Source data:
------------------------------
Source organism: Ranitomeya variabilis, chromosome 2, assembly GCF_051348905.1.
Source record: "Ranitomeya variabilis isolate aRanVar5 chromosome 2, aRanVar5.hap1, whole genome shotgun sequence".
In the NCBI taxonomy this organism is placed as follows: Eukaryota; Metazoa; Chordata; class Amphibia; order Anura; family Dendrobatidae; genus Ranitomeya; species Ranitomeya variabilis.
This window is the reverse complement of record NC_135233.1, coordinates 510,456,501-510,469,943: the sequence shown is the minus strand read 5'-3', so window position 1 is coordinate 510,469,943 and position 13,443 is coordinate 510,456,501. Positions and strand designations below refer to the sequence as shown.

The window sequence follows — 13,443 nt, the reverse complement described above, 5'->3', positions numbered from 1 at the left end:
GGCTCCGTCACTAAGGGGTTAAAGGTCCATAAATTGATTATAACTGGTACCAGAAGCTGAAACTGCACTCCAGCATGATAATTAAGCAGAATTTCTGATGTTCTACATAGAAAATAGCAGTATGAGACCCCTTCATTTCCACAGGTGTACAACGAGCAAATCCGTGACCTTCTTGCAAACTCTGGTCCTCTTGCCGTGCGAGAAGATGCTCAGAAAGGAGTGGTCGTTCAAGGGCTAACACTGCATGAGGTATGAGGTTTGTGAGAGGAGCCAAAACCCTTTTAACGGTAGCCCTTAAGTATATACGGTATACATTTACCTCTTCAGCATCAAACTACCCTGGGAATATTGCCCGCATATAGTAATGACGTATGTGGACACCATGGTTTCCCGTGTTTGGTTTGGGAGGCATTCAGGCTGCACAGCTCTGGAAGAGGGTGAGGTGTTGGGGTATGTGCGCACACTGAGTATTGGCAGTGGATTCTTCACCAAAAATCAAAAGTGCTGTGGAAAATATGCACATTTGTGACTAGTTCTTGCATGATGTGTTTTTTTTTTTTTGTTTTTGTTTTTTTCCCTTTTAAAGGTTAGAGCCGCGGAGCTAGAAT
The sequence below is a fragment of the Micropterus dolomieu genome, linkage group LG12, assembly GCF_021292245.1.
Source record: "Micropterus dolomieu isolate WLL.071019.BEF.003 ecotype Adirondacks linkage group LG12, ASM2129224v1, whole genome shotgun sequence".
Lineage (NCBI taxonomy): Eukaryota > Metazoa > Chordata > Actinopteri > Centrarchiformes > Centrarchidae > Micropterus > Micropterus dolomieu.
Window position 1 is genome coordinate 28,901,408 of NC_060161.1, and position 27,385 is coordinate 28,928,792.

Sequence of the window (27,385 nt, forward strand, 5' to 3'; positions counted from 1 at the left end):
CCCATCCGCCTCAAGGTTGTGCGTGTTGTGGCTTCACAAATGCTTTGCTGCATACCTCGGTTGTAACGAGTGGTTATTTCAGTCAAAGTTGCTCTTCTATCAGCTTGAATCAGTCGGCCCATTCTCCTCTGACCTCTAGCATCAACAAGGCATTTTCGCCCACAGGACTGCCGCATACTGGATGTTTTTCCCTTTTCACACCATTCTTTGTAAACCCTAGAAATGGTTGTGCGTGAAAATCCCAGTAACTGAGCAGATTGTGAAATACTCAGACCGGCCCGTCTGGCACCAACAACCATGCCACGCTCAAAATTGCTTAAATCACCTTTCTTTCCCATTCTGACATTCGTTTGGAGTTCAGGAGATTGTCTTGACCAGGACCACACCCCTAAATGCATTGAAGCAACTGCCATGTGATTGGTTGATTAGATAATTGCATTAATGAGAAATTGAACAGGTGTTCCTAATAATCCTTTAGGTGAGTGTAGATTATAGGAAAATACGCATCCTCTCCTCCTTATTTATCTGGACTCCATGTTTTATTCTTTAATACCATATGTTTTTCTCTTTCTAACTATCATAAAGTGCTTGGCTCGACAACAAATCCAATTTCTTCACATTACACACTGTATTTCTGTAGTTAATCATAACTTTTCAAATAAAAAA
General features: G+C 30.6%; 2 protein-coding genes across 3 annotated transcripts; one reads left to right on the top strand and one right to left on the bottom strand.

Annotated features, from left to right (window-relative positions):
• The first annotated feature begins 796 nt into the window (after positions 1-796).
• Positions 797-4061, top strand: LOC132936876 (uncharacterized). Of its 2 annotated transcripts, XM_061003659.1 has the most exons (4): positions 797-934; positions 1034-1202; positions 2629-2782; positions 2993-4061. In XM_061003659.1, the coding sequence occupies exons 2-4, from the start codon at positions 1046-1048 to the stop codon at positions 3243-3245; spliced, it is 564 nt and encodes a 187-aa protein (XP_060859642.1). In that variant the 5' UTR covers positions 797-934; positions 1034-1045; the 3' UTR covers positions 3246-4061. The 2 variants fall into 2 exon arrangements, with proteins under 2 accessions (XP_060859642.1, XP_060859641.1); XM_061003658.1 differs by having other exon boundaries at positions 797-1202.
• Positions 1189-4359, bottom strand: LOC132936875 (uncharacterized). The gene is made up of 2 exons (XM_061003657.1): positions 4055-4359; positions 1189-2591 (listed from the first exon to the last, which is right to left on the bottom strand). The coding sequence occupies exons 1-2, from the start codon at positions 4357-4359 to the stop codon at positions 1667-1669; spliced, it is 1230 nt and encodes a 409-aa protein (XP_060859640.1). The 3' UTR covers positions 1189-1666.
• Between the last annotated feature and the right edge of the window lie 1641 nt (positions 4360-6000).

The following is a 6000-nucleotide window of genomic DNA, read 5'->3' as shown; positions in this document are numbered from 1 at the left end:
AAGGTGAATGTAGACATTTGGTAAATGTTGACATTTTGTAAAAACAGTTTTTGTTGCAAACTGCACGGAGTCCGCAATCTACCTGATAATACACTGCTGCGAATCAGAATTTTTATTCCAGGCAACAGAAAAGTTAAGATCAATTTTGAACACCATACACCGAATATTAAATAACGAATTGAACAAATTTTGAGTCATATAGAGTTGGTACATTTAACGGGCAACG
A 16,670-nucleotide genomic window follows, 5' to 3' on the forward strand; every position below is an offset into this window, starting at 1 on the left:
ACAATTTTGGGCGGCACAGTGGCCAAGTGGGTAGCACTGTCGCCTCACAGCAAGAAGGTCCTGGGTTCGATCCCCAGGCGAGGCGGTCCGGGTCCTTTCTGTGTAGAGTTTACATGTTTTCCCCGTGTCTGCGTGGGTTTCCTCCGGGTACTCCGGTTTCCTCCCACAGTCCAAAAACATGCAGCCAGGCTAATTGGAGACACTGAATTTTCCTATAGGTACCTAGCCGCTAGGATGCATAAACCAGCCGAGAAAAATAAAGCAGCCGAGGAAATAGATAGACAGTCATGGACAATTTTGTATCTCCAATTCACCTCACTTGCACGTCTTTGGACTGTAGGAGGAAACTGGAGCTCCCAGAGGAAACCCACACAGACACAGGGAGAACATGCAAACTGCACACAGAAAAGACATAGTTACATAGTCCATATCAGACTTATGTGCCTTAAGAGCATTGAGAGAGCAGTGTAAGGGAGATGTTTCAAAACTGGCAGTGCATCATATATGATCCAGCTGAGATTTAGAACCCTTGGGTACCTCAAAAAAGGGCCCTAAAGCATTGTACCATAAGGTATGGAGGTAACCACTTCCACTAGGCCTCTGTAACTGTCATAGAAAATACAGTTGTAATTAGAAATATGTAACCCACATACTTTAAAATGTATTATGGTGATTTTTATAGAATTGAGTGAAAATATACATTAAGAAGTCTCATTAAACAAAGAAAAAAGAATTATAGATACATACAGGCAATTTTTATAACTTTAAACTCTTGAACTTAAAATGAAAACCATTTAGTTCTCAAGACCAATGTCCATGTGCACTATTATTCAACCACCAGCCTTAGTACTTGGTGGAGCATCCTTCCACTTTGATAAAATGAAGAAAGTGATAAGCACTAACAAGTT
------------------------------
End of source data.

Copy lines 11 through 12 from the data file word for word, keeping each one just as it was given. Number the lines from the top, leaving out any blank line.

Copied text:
Sequence of the window (27,385 nt, forward strand, 5' to 3'; positions counted from 1 at the left end):
CCCATCCGCCTCAAGGTTGTGCGTGTTGTGGCTTCACAAATGCTTTGCTGCATACCTCGGTTGTAACGAGTGGTTATTTCAGTCAAAGTTGCTCTTCTATCAGCTTGAATCAGTCGGCCCATTCTCCTCTGACCTCTAGCATCAACAAGGCATTTTCGCCCACAGGACTGCCGCATACTGGATGTTTTTCCCTTTTCACACCATTCTTTGTAAACCCTAGAAATGGTTGTGCGTGAAAATCCCAGTAACTGAGCAGATTGTGAAATACTCAGACCGGCCCGTCTGGCACCAACAACCATGCCACGCTCAAAATTGCTTAAATCACCTTTCTTTCCCATTCTGACATTCGTTTGGAGTTCAGGAGATTGTCTTGACCAGGACCACACCCCTAAATGCATTGAAGCAACTGCCATGTGATTGGTTGATTAGATAATTGCATTAATGAGAAATTGAACAGGTGTTCCTAATAATCCTTTAGGTGAGTGTAGATTATAGGAAAATACGCATCCTCTCCTCCTTATTTATCTGGACTCCATGTTTTATTCTTTAATACCATATGTTTTTCTCTTTCTAACTATCATAAAGTGCTTGGCTCGACAACAAATCCAATTTCTTCACATTACACACTGTATTTCTGTAGTTAATCATAACTTTTCAAATAAAAAA